Recognizing that the reporting process could be a burden to many firms, FINCEN does permit financial institutions that are subject to “large numbers of cyber-events” to report them through “a single cumulative SAR filing when such events are similar in nature” or “are believed to be related, connected or part of a larger scheme.” This effectively reduces the number of filings, but still requires one larger filing.
Readiness and Exposure
Based on preliminary data, it appears that the securities industry was not ready for this requirement. To date, a handful of large retail firms have dominated SAR reporting and perhaps are further along in their processes. With the new cyber-event reporting requirement, however, the rest of the securities industry will become a larger component of SAR filings over time. Along the path to getting there, firms (and possibly RIAs) that are not prepared or particularly focused on the new cyber-event SAR requirement will be cited and fined. As noted my recent “AML and Microcaps: New Challenges, New Solutions” post, last year the SEC published an enforcement against a broker solely in connection with their failure to file SARs. As part of its Examination Priorities for 2017, the SEC has indicated that they will “continue to assess broker-dealers’ compliance with SAR requirements and the timeliness and completeness of SARs filed.”
The SEC, however, is not the only regulator focused on SAR filings…FINCEN’s October Advisory (and SAR reporting requirements generally) will be enforced in different ways by a number of financial regulators (e.g. SEC, FINRA, OCC, CFTC, NFA). Further, cyber events are auditable from system log files and, like any reporting violation, intent does not need to be proven; violations are binary.
Firms need to identify whom in AML has cyber event reporting responsibility and ensure that they are receiving the requisite information to enable them to file SARs correctly. Moreover, firms need to ensure that SARs incorporate adequate descriptions and are filed on a timely basis. As for investment advisors, they get a pass…for now.
The scope and complexity of both cyber attacks and responses are going to increase. Thus, the regulatory exposure of financial firms due to gaps in their cyber-event reporting processes will also increase.
Despite the additional burdens, we need to be mindful that the purpose to this reporting is to use the data collected to protect financial firms and their customers from cyber-enabled crimes. In the words of an unnamed senior industry executive expressing the nonchalance that many have on cyber security beyond the need to meet regulatory requirements, “Oh yeah, there’s also that.” Perhaps we should just focus on making sure that the industry gets the new requirements...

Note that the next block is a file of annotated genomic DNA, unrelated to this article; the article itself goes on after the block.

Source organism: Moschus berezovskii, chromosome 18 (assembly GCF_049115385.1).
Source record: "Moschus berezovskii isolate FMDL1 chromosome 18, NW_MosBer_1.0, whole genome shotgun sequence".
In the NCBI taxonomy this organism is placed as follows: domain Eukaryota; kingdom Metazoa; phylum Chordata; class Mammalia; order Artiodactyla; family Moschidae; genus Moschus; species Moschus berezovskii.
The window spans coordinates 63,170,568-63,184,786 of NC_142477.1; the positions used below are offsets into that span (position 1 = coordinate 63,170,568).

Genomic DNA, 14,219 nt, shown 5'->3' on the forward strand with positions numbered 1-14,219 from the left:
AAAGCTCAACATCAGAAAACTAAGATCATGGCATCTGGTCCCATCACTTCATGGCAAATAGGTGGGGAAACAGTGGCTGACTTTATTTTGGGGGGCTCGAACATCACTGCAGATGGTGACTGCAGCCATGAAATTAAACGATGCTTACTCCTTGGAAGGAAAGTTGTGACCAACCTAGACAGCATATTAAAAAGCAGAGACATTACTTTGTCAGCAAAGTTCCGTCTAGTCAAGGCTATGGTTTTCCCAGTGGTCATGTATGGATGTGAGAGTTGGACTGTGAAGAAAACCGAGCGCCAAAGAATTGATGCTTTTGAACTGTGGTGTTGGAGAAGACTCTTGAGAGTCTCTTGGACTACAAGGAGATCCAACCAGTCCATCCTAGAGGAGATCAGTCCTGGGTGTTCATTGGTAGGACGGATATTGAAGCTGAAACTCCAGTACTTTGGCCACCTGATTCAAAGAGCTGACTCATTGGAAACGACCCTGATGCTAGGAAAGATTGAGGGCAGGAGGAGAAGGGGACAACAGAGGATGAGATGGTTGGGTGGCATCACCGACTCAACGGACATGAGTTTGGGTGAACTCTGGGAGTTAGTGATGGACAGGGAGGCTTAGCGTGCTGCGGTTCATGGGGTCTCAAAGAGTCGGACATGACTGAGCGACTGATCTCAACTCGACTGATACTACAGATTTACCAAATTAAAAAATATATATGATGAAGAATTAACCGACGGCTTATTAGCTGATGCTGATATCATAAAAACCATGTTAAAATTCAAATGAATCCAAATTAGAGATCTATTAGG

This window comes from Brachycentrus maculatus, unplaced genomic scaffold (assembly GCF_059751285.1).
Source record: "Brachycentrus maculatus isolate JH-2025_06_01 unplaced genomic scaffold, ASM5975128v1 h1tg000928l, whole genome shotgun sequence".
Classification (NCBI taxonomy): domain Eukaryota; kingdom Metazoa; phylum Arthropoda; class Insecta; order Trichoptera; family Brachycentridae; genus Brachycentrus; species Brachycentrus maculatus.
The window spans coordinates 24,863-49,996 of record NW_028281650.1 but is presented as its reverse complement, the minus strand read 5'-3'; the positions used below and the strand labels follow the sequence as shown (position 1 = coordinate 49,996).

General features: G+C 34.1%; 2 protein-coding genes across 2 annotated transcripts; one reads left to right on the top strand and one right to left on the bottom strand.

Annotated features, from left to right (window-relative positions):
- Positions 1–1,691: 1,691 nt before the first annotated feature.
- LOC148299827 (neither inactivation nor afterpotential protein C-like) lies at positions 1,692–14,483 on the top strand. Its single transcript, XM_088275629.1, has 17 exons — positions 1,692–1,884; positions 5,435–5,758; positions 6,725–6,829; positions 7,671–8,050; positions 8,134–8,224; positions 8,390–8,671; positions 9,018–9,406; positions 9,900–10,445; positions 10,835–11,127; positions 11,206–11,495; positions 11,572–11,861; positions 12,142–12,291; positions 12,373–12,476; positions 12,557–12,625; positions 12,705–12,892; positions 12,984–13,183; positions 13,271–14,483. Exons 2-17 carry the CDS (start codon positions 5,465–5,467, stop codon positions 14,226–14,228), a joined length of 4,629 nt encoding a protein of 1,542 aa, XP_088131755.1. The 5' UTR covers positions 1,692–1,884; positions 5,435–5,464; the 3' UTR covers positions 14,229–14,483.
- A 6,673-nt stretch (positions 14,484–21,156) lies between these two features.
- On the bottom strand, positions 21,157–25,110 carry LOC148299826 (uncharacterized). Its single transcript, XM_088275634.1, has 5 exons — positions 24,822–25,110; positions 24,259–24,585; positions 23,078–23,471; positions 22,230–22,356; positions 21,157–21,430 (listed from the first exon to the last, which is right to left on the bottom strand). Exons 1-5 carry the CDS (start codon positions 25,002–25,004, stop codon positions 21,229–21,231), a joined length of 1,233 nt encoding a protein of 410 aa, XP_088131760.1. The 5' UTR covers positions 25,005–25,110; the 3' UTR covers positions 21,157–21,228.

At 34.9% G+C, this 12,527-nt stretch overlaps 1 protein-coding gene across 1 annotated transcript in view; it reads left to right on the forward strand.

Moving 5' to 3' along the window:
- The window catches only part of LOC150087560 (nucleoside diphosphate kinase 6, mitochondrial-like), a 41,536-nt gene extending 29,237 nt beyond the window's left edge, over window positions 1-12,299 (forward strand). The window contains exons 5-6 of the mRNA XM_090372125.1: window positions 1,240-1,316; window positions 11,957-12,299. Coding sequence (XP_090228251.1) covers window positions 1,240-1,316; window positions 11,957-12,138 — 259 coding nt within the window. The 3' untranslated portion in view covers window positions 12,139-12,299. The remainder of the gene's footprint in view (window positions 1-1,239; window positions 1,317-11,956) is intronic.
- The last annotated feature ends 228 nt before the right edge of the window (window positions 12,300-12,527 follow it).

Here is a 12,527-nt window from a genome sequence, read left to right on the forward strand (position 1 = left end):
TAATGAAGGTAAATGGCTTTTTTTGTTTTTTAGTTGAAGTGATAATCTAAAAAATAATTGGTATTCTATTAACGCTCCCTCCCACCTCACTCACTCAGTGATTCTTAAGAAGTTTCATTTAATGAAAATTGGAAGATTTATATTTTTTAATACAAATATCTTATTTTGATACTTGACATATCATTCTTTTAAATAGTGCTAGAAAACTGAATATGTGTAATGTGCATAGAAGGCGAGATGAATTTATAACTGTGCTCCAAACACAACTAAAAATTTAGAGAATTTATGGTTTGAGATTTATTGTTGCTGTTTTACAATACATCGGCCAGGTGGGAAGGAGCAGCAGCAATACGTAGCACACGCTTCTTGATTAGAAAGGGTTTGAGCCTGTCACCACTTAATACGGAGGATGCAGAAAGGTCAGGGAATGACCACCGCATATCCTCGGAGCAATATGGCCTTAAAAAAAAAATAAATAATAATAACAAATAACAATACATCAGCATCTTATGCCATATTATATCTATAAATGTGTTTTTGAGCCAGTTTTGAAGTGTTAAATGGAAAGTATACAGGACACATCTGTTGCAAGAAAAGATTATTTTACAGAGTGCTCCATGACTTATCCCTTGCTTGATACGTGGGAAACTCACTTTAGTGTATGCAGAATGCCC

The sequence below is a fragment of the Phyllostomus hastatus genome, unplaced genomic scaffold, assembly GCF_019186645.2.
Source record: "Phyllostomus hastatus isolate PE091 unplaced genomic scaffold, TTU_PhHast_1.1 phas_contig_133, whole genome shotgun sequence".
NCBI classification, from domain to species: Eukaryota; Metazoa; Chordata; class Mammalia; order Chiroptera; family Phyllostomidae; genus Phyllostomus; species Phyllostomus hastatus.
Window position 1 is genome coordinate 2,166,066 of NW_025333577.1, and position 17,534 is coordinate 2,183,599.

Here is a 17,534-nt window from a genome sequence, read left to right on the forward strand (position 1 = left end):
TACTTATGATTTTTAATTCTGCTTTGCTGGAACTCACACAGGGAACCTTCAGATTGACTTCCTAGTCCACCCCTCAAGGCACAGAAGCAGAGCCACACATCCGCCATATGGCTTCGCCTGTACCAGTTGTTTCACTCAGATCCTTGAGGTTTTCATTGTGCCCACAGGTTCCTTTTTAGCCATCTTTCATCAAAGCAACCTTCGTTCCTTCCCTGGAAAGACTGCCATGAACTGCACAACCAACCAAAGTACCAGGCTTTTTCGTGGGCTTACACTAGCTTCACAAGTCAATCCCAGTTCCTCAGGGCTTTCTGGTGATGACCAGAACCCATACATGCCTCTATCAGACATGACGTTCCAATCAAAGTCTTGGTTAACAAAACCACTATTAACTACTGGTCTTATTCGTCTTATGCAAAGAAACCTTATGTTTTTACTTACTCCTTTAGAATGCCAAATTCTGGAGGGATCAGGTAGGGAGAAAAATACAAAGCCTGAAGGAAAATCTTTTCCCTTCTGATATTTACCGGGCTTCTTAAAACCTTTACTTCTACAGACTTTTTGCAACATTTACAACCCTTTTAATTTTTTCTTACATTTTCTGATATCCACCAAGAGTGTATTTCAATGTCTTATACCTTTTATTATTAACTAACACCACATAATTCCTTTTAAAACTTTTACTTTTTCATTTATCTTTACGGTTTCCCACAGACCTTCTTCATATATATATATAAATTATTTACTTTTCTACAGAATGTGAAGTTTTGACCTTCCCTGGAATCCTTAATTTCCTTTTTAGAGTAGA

Last week, the SEC’s Office of Compliance, Examinations and Inspections (“OCIE”) released its third cybersecurity National Examination Program Risk Alert (the “September Alert”) inside of eighteen months, heralding in a second round of cybersecurity sweeps and greater general examination focus on the issue.
Moreover, with these alerts the SEC is effectively developing best practices guidelines for financial services firms and a failure to adhere to them may expose a firm to increased litigation risk as well. The SEC’s focus on the active engagement of boards in the monitoring of information security programs underscores the increasing need for financial services firms, particularly those that hold retail or non-institutional customer accounts, to ensure that cybersecurity expertise is a represented skill set on their boards.
Broadly, the September Alert covers:
• Governance and Risk Assessments
• Access Rights and Controls
• Data Loss Prevention
• Vendor Management
• Incident Response
This piece will address how the SEC’s approach to cybersecurity has evolved since last April’s Risk Alert (the “2014 Alert”) and not cover all the areas raised in that alert. Additionally, the need for documenting compliance is emphasized throughout the September Alert and firms, particularly those that do not have a Chief Information Security Officer, need to be careful that their technology functions (whether outsourced or managed by a CTO/CIO) are adequately documenting their information security prevention and detection practices, in addition to their information security policies and procedures.
Governance and Risk Assessment
Both board level engagement (noted above) and management accountability are newer themes raised in this Alert. Greater emphasis is also placed on a firm’s formal risk assessment process and the weighting of the various risks identified therein. Vulnerability scans and penetration testing are also, and rightfully, a recurring SEC theme.
Access Rights and Controls
The SEC has broadened its focus from customer access in the 2014 Alert to internal as well as external access controls. The SEC is fairly prescriptive here respecting the auditable data points that firms need to monitor and track, such as changes in access rights resulting from terminations of service or changing roles, as well as tracking how long it takes for such changes to be adjusted thereafter. Access requests, even password resets, must occur in accordance with defined and monitored processes. Moreover, the SEC anticipates that firms will have the ability to track breaches or attempted breaches of data access rights, particularly those relating to confidential information, by developing network behavior baselines that are monitored for anomalies.